>> succeeding is good enough). But I am no language designer and the
>> community has no interest in it. When I absolutely need macros, I will
>> go elsewhere.

>
>
> One must wonder, when is that? When do you absolutely need macros?
>

One must wonder, when do you absolutely need HOFs, closures, OO,
functions, or even structured programming. All we 'absolutely' need is
tests and gotos... (and love, of course !-).

--
bruno desthuilliers
python -c "print '@'.join(['.'.join([w[::-1] for w in p.split('.')]) for
p in '(E-Mail Removed)'.split('@')])"
 
Reply With Quote
 
bruno at modulix
Guest
Posts: n/a
 
      06-19-2006
Ravi Teja wrote:
> BJörn Lindqvist wrote:
>
>>>Personally, I would like to see macros in Python (actually Logix
>>>succeeding is good enough). But I am no language designer and the
>>>community has no interest in it. When I absolutely need macros, I will
>>>go elsewhere.

>>
>>One must wonder, when is that? When do you absolutely need macros?

>
>
> Whenever there is significant boiler plate code that functions and
> classes cannot eliminate alone.
> Whenever there is a more elegant way to express your code.
>
> Python 2.5 introduced conditional expressions and with statement. With
> macros, one would not have to wait for the language team to implement
> them. More so for features which only a small part of the community has
> an interest in.
>
> I *like* 1..5 (ada, ruby) instead of range(5). If I had macros, I would
> have done it myself for *my* code.


And that's the downside with macros - and with anything that's not
officially part of the language or it's standard lib : everybody
implements it it's own way, and you end up with dozens non-standard ways
of doing the same thing.

Not to say this is absolutely bad, but there's a balance to be found
here. One could do function decorators long before we had official
syntactic sugar for it, but it only started to be a common idiom with
the @decorator syntax. Python 2.5 introduces a 'partial' type, that is
quite easy to implement with 2.4 (and probably with older versions too),
but having it in the builtins or standard lib means it will become the
standard way to do it - no need to deal with half a dozen half-backed
implementations of it no more.


--
bruno desthuilliers
python -c "print '@'.join(['.'.join([w[::-1] for w in p.split('.')]) for
p in '(E-Mail Removed)'.split('@')])"
 
Reply With Quote
 
bruno at modulix
Guest
Posts: n/a
 
      06-19-2006
Ravi Teja wrote:

(snip)
> Annoted variables, symbols and code
> layout visually cue more efficiently to the object nature than do
> explicit text definitions. Of course, this is only sensible when there
> aren't too many of any of those. In that case, the cognitive cost of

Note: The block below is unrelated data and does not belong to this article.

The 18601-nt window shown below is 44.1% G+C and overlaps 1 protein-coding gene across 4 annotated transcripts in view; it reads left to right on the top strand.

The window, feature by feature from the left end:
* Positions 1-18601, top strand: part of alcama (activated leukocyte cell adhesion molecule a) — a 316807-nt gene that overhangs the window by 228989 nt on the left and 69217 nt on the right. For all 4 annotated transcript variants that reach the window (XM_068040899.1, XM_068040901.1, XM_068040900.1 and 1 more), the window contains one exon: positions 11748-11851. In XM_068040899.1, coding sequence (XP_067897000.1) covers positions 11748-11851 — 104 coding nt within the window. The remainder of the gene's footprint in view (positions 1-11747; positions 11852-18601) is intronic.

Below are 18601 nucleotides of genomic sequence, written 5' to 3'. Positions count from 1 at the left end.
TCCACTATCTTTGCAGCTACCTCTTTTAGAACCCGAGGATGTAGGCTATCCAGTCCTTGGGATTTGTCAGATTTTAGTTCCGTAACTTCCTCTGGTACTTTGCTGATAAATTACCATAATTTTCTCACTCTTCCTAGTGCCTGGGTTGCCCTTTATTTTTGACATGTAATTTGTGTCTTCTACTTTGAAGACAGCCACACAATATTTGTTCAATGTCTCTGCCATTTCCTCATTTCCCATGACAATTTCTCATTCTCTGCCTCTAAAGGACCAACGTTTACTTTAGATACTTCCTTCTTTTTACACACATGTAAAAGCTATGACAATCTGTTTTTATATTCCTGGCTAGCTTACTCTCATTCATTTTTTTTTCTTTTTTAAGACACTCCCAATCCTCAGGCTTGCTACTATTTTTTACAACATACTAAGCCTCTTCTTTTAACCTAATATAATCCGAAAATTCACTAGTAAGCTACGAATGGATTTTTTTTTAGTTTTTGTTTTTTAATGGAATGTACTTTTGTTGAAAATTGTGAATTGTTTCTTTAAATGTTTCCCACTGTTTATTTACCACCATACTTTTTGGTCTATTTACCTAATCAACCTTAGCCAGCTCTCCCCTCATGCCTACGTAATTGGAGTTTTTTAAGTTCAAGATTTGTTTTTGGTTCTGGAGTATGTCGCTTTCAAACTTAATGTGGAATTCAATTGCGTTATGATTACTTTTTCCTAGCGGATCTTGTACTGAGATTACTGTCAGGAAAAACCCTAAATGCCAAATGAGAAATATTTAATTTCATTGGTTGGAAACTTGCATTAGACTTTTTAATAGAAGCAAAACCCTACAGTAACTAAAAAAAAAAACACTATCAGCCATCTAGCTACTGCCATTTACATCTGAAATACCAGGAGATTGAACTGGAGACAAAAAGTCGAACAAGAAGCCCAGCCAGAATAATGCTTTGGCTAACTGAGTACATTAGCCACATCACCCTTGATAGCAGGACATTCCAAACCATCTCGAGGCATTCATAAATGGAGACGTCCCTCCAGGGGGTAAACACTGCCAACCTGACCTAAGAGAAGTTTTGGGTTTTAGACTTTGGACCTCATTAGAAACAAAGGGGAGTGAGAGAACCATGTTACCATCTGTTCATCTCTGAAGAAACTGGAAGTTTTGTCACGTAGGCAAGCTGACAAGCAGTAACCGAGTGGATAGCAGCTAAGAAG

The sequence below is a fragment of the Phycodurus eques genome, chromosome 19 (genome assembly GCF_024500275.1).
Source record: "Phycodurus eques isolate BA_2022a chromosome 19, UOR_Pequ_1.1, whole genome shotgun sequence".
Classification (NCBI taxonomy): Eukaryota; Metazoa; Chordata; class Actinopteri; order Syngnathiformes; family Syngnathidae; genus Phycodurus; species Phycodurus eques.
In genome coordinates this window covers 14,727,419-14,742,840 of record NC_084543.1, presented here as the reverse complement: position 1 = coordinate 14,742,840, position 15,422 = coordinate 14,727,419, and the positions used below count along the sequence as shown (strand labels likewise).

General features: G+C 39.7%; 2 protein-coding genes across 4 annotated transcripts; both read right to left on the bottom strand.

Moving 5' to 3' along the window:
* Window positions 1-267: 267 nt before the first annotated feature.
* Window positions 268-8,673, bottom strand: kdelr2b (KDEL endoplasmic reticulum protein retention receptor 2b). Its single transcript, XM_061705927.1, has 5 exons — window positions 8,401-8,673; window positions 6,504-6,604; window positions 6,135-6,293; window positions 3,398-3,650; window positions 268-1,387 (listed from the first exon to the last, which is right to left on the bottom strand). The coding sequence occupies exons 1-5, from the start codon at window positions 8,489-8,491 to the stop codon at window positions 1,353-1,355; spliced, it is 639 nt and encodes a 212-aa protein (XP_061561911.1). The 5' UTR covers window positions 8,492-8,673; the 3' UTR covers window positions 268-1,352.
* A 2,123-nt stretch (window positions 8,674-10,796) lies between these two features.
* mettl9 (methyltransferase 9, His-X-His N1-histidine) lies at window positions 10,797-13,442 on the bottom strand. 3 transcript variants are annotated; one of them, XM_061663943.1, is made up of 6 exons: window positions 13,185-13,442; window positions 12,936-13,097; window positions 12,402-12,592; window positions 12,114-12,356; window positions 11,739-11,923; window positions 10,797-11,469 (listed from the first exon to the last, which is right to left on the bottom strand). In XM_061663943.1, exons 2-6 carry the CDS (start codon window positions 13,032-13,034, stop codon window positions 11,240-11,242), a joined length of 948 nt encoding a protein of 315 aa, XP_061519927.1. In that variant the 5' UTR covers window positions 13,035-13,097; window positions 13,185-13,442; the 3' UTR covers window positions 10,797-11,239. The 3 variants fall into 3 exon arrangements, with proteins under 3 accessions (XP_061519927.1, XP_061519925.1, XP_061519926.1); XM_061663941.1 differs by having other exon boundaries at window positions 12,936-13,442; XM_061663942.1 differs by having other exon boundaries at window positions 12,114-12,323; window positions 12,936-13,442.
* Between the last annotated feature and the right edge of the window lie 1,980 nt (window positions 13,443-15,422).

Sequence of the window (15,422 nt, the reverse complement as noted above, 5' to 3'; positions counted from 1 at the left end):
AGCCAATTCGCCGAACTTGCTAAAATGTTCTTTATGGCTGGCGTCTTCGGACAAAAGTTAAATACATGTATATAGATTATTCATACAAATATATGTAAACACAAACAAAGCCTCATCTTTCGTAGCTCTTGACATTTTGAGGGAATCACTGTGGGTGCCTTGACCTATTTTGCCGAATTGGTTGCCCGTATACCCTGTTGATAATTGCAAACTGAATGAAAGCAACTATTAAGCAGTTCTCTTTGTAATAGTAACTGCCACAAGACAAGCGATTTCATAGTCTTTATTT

> notation outweighs the representational cost of text.
>
> Representational minimalism is troublesome in general code (ala Perl),
> but not so in a DSL where the context is constrained.


This still impose the need to learn a new language.

> I would also like to symbolize field types since they occur so commonly
> in a definition file and only a few of them are commonly used. I admit
> though that I find the code below a bit visually jarring and I might
> use something else. But it serves to illustrate the point. I chose the
> respective symbols based on their colloquial use and association with
> the field types.
>
> @Poll:
> $question: length 200
> %pub_date('date published')
>
> @Choice:
> poll -> Poll
> $choice: length 200
> #votes


<IMHO>Yuck</IMHO>.


--
bruno desthuilliers
python -c "print '@'.join(['.'.join([w[::-1] for w in p.split('.')]) for
p in '(E-Mail Removed)'.split('@')])"
 
Reply With Quote
 
Anton Vredegoor
Guest
Posts: n/a
 
      06-19-2006
bruno at modulix wrote:

> I still don't get the point.


Well, I've got to be careful here, lest I'd be associated with the
terr.., eh, the childp..., eh the macro-enablers.

The idea is to have a way to transform a Python (.py) module into XML
and then do source code manipulations in XML-space using ElementTree.

But rest assured, there is no such module, nor will we ever need it for
anything.

Anton

"use cases are for the faint-hearted"
 
Reply With Quote
 
Michele Simionato
Guest
Posts: n/a
 
      06-19-2006
John Roth wrote:
> I saw the "make" statement as a breath of fresh air.
> Then it got shot down for what were, to me, totally
> trivial reasons.


Which reasons? I as I recall, Guido cut it out without giving any
reason.
Of course Guido has the right to do so, but it is not respectful of
all the work people like Steven Bethard and others did

Michele Simionato

 
Reply With Quote
 
bruno at modulix
Guest
Posts: n/a
 
      06-19-2006
Anton Vredegoor wrote:
> bruno at modulix wrote:
>
>> I still don't get the point.

>
>
> Well, I've got to be careful here, lest I'd be associated with the
> terr.., eh, the childp..., eh the macro-enablers.
>
> The idea is to have a way to transform a Python (.py) module into XML
> and then do source code manipulations in XML-space using ElementTree.


My my my... I'm not against the idea of dynamic source code
transformation, but for heaven's sake, *why* would one put XML in the
mix ???????


--
bruno desthuilliers
python -c "print '@'.join(['.'.join([w[::-1] for w in p.split('.')]) for
p in '(E-Mail Removed)'.split('@')])"
 
Reply With Quote
 
 
 
Reply

Thread Tools

Posting Rules
You may not post new threads
You may not post replies
You may not post attachments
You may not edit your posts

BB code is On
Smilies are On
[IMG] code is On
HTML code is Off
Trackbacks are On
Pingbacks are On
Refbacks are Off


Similar Threads
Thread Thread Starter Forum Replies Last Post
How add data to Entity Data Model via code? Bobby Edward ASP .Net 0 09-23-2008 03:18 PM
Data Recovery SOURCE CODE ( SOURCE CODES of Professional Data Recovery Software ) Author Tarun Tyagi C Programming 0 12-29-2004 05:10 PM
Data Recovery SOURCE CODE ( SOURCE CODES of Professional Data Recovery Software ) Author Tarun Tyagi Cisco 0 12-29-2004 05:03 PM
Passing data/code from code-behind to aspx aratienza ASP .Net Web Controls 1 12-10-2004 04:55 PM
Passing code/data from code-behind to ASPX page A. Atienza ASP .Net Datagrid Control 1 12-08-2004 06:29 PM



Advertisments